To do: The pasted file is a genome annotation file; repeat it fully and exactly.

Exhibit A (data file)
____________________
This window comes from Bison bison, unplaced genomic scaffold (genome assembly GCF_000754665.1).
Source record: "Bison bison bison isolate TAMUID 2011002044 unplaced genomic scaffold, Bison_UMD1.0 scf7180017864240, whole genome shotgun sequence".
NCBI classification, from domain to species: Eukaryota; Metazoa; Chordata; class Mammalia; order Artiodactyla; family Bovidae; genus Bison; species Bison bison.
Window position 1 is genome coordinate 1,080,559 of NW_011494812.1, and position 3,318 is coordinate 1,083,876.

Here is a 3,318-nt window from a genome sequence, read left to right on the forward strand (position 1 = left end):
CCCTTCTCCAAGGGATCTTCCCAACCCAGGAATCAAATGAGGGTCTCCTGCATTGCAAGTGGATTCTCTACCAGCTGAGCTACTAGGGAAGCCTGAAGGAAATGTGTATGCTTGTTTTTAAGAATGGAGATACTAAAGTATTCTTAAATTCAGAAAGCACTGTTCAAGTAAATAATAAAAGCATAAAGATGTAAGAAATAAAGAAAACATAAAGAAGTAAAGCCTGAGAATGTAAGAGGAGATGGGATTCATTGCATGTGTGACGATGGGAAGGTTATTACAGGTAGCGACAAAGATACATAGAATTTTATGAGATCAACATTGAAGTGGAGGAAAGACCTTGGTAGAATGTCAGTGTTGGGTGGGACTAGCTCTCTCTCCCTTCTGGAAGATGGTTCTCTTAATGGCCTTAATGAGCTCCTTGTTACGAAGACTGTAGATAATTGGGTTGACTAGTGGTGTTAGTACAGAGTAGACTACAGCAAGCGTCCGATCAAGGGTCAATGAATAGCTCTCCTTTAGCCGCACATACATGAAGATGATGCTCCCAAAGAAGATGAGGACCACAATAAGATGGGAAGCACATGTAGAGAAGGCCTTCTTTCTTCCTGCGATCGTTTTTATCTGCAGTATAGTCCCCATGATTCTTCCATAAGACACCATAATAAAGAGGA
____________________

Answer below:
This window comes from Bison bison, unplaced genomic scaffold (genome assembly GCF_000754665.1).
Source record: "Bison bison bison isolate TAMUID 2011002044 unplaced genomic scaffold, Bison_UMD1.0 scf7180017864240, whole genome shotgun sequence".
NCBI classification, from domain to species: Eukaryota; Metazoa; Chordata; class Mammalia; order Artiodactyla; family Bovidae; genus Bison; species Bison bison.
Window position 1 is genome coordinate 1,080,559 of NW_011494812.1, and position 3,318 is coordinate 1,083,876.

Here is a 3,318-nt window from a genome sequence, read left to right on the forward strand (position 1 = left end):
CCCTTCTCCAAGGGATCTTCCCAACCCAGGAATCAAATGAGGGTCTCCTGCATTGCAAGTGGATTCTCTACCAGCTGAGCTACTAGGGAAGCCTGAAGGAAATGTGTATGCTTGTTTTTAAGAATGGAGATACTAAAGTATTCTTAAATTCAGAAAGCACTGTTCAAGTAAATAATAAAAGCATAAAGATGTAAGAAATAAAGAAAACATAAAGAAGTAAAGCCTGAGAATGTAAGAGGAGATGGGATTCATTGCATGTGTGACGATGGGAAGGTTATTACAGGTAGCGACAAAGATACATAGAATTTTATGAGATCAACATTGAAGTGGAGGAAAGACCTTGGTAGAATGTCAGTGTTGGGTGGGACTAGCTCTCTCTCCCTTCTGGAAGATGGTTCTCTTAATGGCCTTAATGAGCTCCTTGTTACGAAGACTGTAGATAATTGGGTTGACTAGTGGTGTTAGTACAGAGTAGACTACAGCAAGCGTCCGATCAAGGGTCAATGAATAGCTCTCCTTTAGCCGCACATACATGAAGATGATGCTCCCAAAGAAGATGAGGACCACAATAAGATGGGAAGCACATGTAGAGAAGGCCTTCTTTCTTCCTGCGATCGTTTTTATCTGCAGTATAGTCCCCATGATTCTTCCATAAGACACCATAATAAAGAGGA